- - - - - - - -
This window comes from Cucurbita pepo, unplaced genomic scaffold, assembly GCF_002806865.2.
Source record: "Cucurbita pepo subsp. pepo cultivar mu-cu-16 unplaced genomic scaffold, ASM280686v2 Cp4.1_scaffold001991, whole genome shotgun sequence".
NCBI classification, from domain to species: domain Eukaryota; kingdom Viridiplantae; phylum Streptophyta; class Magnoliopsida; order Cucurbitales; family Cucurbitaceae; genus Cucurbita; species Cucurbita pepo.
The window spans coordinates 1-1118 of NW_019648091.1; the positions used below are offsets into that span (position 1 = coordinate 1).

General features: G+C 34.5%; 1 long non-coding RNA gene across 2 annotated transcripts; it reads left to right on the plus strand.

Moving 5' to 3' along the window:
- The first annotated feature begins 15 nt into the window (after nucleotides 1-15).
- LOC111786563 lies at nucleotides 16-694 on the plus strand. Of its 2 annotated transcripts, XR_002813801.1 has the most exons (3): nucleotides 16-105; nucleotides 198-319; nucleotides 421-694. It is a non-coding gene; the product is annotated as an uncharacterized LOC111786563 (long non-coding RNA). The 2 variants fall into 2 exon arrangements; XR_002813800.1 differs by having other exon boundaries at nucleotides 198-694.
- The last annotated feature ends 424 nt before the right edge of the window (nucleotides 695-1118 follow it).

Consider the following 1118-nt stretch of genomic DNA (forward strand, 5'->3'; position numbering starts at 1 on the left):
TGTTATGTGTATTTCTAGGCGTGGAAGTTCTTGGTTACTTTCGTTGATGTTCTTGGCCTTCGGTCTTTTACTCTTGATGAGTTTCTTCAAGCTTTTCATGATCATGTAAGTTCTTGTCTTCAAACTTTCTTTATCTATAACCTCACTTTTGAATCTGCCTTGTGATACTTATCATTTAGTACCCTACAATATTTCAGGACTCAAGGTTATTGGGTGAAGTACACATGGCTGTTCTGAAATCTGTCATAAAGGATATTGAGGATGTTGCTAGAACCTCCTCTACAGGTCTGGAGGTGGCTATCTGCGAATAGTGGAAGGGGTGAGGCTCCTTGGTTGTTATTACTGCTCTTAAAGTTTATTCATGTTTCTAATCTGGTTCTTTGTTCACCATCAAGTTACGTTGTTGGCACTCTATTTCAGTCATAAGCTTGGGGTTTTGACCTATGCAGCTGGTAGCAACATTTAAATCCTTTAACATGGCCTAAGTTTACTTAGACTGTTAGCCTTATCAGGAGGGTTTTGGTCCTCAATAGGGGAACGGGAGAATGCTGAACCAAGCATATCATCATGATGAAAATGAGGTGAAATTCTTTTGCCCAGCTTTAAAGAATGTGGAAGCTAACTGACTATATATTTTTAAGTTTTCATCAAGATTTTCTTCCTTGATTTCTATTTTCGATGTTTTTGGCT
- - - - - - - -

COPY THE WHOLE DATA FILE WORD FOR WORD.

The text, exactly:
This window comes from Cucurbita pepo, unplaced genomic scaffold, assembly GCF_002806865.2.
Source record: "Cucurbita pepo subsp. pepo cultivar mu-cu-16 unplaced genomic scaffold, ASM280686v2 Cp4.1_scaffold001991, whole genome shotgun sequence".
NCBI classification, from domain to species: domain Eukaryota; kingdom Viridiplantae; phylum Streptophyta; class Magnoliopsida; order Cucurbitales; family Cucurbitaceae; genus Cucurbita; species Cucurbita pepo.
The window spans coordinates 1-1118 of NW_019648091.1; the positions used below are offsets into that span (position 1 = coordinate 1).

General features: G+C 34.5%; 1 long non-coding RNA gene across 2 annotated transcripts; it reads left to right on the plus strand.

Moving 5' to 3' along the window:
- The first annotated feature begins 15 nt into the window (after nucleotides 1-15).
- LOC111786563 lies at nucleotides 16-694 on the plus strand. Of its 2 annotated transcripts, XR_002813801.1 has the most exons (3): nucleotides 16-105; nucleotides 198-319; nucleotides 421-694. It is a non-coding gene; the product is annotated as an uncharacterized LOC111786563 (long non-coding RNA). The 2 variants fall into 2 exon arrangements; XR_002813800.1 differs by having other exon boundaries at nucleotides 198-694.
- The last annotated feature ends 424 nt before the right edge of the window (nucleotides 695-1118 follow it).

Consider the following 1118-nt stretch of genomic DNA (forward strand, 5'->3'; position numbering starts at 1 on the left):
TGTTATGTGTATTTCTAGGCGTGGAAGTTCTTGGTTACTTTCGTTGATGTTCTTGGCCTTCGGTCTTTTACTCTTGATGAGTTTCTTCAAGCTTTTCATGATCATGTAAGTTCTTGTCTTCAAACTTTCTTTATCTATAACCTCACTTTTGAATCTGCCTTGTGATACTTATCATTTAGTACCCTACAATATTTCAGGACTCAAGGTTATTGGGTGAAGTACACATGGCTGTTCTGAAATCTGTCATAAAGGATATTGAGGATGTTGCTAGAACCTCCTCTACAGGTCTGGAGGTGGCTATCTGCGAATAGTGGAAGGGGTGAGGCTCCTTGGTTGTTATTACTGCTCTTAAAGTTTATTCATGTTTCTAATCTGGTTCTTTGTTCACCATCAAGTTACGTTGTTGGCACTCTATTTCAGTCATAAGCTTGGGGTTTTGACCTATGCAGCTGGTAGCAACATTTAAATCCTTTAACATGGCCTAAGTTTACTTAGACTGTTAGCCTTATCAGGAGGGTTTTGGTCCTCAATAGGGGAACGGGAGAATGCTGAACCAAGCATATCATCATGATGAAAATGAGGTGAAATTCTTTTGCCCAGCTTTAAAGAATGTGGAAGCTAACTGACTATATATTTTTAAGTTTTCATCAAGATTTTCTTCCTTGATTTCTATTTTCGATGTTTTTGGCT